It’s strange how you forget about things—but not surprising, especially when you previously had the bad habit of not taking notes. Because you see, I made a discovery about a woman named Archange Tourville this summer when I visited the Archives and I wondered how come I did not have that person’s death in my database. Continue reading
I was at BAnQ-Vieux-Montréal Archives recently, devotedly busy in the microfilms section, when I decided it was time to take a break. What better way to relax than to look at an early Prison Register of Saint-Hyacinthe? Note that it started in 1863 since prisoners were previously held in Montréal.
Remember John Bangle and Louise Couvillon? The last we heard from them, they were both serving a sentence in a Montréal prison during the course of the month of October 1820. If you are like me, you are no doubt brainstorming about what happened to them.
The day Louis Tourville Sr died in Lachenaie in December 1790, at age 63, his wife Josephte Robillard probably thought that, at just a few weeks shy of her 54th birthday, her life was over, when she became a widow for the second time of her life.
After four full days devoted to research at The National Archives in Kew, I thought I deserved a break. For the first time today, I woke up later than 5 AM (7:30 AM!), and while surfing on the Web, I read there was a walking tour of Richmond leading to 17th-century Ham House, once home to a friend of King Charles I. Deal! Continue reading
Hide in plain sight they say. That’s just what I have been doing. It was kind of entertaining to observe that old stubborn lady from Longueuil trying to catch me.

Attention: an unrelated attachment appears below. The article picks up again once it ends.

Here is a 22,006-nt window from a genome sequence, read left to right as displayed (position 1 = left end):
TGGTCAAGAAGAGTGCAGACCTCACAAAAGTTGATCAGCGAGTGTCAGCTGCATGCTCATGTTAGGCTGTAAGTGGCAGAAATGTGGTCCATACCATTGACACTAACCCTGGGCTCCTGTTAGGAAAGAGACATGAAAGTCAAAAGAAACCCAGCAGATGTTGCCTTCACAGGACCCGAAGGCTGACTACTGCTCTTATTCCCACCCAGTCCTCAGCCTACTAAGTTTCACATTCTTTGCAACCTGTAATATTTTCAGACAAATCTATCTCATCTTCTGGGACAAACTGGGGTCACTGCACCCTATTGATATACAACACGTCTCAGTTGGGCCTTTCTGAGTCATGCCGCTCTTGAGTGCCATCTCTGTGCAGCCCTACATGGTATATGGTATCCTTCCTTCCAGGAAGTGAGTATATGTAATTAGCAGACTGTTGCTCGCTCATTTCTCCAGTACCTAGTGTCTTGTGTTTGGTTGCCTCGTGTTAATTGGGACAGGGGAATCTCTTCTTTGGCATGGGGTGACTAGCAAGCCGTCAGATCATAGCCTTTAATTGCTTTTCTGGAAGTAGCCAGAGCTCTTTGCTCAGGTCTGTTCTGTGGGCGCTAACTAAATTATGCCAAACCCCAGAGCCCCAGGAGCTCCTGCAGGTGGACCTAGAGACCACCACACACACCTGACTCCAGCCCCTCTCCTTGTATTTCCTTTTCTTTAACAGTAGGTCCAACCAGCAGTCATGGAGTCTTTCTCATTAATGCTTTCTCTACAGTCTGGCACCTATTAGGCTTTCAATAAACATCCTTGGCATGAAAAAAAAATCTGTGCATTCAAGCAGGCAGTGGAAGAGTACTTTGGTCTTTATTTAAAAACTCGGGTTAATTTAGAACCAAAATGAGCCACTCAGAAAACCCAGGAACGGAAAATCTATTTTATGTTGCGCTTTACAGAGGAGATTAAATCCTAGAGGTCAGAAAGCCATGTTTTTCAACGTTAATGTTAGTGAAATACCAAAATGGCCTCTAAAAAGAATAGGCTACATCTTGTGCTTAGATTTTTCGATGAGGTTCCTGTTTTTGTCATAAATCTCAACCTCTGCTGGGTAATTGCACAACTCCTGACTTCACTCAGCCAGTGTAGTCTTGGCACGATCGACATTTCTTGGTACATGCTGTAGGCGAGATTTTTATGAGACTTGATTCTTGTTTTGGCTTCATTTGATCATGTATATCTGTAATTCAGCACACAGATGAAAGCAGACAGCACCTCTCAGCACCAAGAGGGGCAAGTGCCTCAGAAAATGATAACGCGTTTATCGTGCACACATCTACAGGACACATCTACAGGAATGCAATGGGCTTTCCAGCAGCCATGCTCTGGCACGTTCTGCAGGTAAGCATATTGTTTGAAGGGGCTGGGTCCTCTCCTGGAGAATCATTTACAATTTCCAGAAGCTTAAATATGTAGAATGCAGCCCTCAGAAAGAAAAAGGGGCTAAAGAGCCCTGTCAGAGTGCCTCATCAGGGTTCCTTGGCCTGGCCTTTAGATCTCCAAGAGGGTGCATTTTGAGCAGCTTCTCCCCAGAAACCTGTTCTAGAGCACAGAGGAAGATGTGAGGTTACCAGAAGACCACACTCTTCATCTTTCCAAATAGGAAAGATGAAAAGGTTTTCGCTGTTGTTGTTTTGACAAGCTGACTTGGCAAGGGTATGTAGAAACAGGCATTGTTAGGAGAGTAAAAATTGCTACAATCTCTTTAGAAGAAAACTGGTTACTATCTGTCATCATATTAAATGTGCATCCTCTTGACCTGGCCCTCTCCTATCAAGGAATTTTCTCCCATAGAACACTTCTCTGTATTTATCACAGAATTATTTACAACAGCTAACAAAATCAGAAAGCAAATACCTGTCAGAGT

Well, well, well… Seems like she finally laid hands on that Description Book from the Glengarry Fencibles Regiment. Ain’t that funny! She was looking for it in the Canadian Archives, but it was here in England. Even worse, it’s available for everyone to review it on the UK’s National Archives Website. Continue reading
Life is full of surprises.
As I was doing research for the Bangle Files at the Archives nationales du Québec on Viger Street in Montréal, I unearthed a document among the criminal files shedding light on the appalling living conditions at Montréal’s Common Gaol, actually the same building where John Bangle and his wife, Marie-Louise Quevillon, were detained in September, October, November 1820 and beyond.
Going through the acts of Notary Public Toussaint Limoges, who practiced in Terrebonne during the period 1811-1832, I collected not fewer than 25 acts concerning Tourvilles or close family members.
Four of these were involving Charles Huboux dit Tourville.
Well, fine, but who’s who?
I brought back a few nuggets from my Illinois and Missouri trip last fall and here is one of them.
Parish of Saint-Pierre of Sorel
On September Seventh, one thousand eight hundred and twenty, I, the undersigned vicar priest, have buried in the cemetery of this parish, the body of Michel Flynn, Roman Catholic, assassinated on the sixth instant, in one of this borough’s houses, according to the testimonies of several witnesses. The said Michel Flynn was about twenty-eight years old. Were present Thomas Pratt and William Pococh, people who have signed with us.
William Pococh — M. Cusson, Priest
[Translation from French: Diane Tourville]